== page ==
A new type of sports club for a new era Bringing the University and local communities together

January 31, 2019

Local UTokyo Project 30 @ Bunkyo City (Tokyo)

Masashi Fukuda / from Tokyo
The University of Tokyo Association Football Club

The University of Tokyo Association Football Club has a lot of history, celebrating its 100th anniversary in 2018. That is only the men’s club, however. The University of Tokyo Association Football Club Women was established with high hopes in February 2014, but it did not kick off as expected. There were so few members at first that they had to ask non-members to fill in on match days. In January 2015, however, the club reached a turning point with the birth of a new team, now composed mainly of club members.

The Bunkyo LB Ladies’ uniform is the same as that of Tokyo United FC. The head coach is Taro Hasegawa, who played for Kashiwa Reysol and Ventforet Kofu.

Emblem of the club. The ginkgo leaf shown on the upper left symbolizes UTokyo. The mark on the upper right is a symbol used by Bunkyo City, which was designed by the renowned designer Asao Tokolo.

“Teams comprised of former members of UTokyo and Keio University’s men’s football clubs combined with their sights set on joining the J.League. The club they formed, Tokyo United Football Club (FC), is now in the first division of the Kanto League,” says Mr. Fukuda, who manages both Tokyo United and the women’s club. “The Bunkyo LB Ladies was created as a sister club to Tokyo United. ‘LB’ stands for ‘light blue,’ which is, in fact, ‘tansei.’”

In Japan, there are few women’s association football clubs above the junior high school level. As this is also the case in Bunkyo City, Mr. Fukuda thought, why not have it so women from the area could join the UTokyo club, which was having difficulty surviving on its own? He then set out to make this a reality, with a vision that bringing together members of the UTokyo club and players from the local community would create something new and exciting in the Japanese sports scene. Thus, the UTokyo women's club became a Bunkyo women's club, and the Bunkyo LB Ladies was born.

As a result of this reorganization, the Bunkyo LB Ladies now has 60 members, and they have been divided into two teams according to the abilities and intentions of each player. In the words of Mr. Fukuda, the club has fostered a “miraculous environment” in which “women as young as 13 and up to the age of 60 run around together on the field, calling each other by their first names.” Members can practice regularly at both UTokyo and Bunkyo City facilities. Moreover, having won strong support from local companies, the club now has a solid financial foundation. Things have been going smoothly thus far.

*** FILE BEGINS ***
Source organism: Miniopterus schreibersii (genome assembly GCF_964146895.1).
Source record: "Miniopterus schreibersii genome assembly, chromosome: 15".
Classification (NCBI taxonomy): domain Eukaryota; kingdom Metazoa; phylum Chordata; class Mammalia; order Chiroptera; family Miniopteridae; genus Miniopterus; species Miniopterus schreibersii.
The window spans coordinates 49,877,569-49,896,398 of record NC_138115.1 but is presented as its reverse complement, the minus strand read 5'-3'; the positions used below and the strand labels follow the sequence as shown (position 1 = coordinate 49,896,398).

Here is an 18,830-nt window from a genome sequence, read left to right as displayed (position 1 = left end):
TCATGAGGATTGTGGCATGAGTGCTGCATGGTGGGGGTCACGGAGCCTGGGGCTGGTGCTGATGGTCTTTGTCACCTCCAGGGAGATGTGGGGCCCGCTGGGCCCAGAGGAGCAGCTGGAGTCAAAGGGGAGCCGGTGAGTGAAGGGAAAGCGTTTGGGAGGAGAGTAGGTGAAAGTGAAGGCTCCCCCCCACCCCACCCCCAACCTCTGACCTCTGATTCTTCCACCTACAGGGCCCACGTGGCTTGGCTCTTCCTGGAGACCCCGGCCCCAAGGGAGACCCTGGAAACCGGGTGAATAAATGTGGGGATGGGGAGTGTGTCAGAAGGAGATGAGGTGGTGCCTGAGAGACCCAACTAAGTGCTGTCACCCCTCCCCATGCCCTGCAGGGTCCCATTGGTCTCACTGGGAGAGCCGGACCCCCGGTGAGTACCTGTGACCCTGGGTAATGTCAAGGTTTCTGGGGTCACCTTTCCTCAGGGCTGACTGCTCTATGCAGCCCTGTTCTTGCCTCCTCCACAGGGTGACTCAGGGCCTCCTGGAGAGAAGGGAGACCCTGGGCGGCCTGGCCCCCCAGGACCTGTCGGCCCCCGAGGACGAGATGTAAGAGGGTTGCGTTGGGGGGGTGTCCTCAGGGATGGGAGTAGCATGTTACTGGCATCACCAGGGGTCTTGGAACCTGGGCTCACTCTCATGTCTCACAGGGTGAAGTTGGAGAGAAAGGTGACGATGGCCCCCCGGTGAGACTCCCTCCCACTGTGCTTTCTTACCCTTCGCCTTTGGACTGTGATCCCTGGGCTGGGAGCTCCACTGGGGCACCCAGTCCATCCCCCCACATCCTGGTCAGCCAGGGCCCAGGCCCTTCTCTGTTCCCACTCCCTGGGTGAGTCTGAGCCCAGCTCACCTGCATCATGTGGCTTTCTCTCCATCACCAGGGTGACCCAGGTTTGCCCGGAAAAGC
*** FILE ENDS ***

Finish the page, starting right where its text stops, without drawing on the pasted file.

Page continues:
Mr. Fukuda is slightly worried, however, as to “whether the Bunkyo LB Ladies can go on as it is, without having to expand. I feel that 60 members is the maximum in order for players to feel happy in their teams.”

As a certified public accountant who also serves as an auditor for the Japan Football Association, Mr. Fukuda is carefully drawing up his own “One Hundred Year Vision” for the women’s club.


32 Local UTokyo Projects
Held across Japan, from Kanto, Chubu and Western Tokyo to Itabashi and Hongo
Numerous projects are being held across Japan by the University of Tokyo, and we introduce 32 of them in this edition of
Tansei. On themes as varied as teacher training, farming, production of local goods and association football, these projects are just some examples of those now under way. UTokyo was, is, and will be engaging in projects with partners all across the country.

Note: This article was originally printed in Tansei 35 (Japanese language only). All information in this article is as of September 2017.

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